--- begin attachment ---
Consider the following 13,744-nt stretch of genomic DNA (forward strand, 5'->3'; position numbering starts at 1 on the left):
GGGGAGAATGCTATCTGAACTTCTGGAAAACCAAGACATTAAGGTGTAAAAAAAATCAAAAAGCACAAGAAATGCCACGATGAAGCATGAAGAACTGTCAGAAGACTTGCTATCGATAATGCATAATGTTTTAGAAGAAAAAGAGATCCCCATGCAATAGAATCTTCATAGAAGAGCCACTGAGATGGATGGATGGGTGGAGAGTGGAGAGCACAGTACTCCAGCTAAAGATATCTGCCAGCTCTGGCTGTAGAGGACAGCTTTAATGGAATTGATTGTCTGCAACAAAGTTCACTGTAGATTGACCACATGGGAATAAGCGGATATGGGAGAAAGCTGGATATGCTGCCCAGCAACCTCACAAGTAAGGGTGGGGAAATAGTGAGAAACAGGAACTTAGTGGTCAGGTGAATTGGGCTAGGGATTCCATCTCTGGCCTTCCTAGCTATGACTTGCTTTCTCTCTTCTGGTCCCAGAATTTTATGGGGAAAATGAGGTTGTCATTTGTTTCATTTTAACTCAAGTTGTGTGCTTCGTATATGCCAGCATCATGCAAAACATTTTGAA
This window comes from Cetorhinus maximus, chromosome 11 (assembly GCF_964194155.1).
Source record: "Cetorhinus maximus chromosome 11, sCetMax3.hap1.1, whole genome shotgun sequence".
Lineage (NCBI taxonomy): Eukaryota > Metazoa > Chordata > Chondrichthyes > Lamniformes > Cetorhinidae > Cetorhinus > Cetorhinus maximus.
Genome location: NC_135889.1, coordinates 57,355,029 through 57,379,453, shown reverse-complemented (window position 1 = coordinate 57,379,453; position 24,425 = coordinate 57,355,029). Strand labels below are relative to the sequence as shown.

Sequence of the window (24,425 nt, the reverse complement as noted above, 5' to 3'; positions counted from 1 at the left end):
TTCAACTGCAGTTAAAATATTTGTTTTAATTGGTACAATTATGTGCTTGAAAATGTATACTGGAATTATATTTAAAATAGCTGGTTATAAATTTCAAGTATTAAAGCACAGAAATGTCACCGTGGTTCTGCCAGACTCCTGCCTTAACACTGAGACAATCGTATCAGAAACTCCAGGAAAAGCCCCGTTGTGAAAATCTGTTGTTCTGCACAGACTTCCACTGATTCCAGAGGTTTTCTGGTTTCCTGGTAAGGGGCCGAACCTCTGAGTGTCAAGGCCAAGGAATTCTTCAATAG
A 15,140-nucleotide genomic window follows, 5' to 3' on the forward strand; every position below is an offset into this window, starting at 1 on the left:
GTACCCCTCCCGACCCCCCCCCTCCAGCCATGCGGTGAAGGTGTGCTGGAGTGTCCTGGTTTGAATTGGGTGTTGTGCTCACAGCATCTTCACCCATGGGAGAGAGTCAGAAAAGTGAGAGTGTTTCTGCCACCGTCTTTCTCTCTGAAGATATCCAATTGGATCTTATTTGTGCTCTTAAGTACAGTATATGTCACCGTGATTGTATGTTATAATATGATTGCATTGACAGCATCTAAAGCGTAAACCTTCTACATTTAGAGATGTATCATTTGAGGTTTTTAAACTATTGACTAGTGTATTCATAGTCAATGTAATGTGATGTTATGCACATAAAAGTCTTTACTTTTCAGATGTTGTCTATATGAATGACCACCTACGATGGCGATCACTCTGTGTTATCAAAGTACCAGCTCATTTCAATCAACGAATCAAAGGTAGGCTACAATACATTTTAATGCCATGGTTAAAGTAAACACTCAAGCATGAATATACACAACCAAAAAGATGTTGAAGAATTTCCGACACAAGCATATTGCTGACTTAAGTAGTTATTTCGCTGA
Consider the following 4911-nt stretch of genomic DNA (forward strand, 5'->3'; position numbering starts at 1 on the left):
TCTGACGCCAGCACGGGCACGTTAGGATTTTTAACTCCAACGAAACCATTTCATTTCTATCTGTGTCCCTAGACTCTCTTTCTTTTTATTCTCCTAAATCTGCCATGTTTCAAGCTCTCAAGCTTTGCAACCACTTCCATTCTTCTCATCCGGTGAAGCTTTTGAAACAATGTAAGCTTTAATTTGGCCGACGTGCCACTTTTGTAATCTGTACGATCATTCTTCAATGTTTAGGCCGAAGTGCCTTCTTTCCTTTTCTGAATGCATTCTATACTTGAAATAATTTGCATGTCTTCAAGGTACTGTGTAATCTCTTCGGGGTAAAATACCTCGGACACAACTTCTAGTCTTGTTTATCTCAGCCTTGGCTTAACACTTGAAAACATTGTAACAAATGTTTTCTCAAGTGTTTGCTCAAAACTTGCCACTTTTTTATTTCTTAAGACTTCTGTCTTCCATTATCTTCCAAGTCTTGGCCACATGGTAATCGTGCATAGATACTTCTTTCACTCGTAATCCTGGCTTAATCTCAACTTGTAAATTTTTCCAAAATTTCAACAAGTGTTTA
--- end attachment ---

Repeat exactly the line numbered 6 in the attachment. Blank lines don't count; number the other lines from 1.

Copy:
Genome location: NC_135889.1, coordinates 57,355,029 through 57,379,453, shown reverse-complemented (window position 1 = coordinate 57,379,453; position 24,425 = coordinate 57,355,029). Strand labels below are relative to the sequence as shown.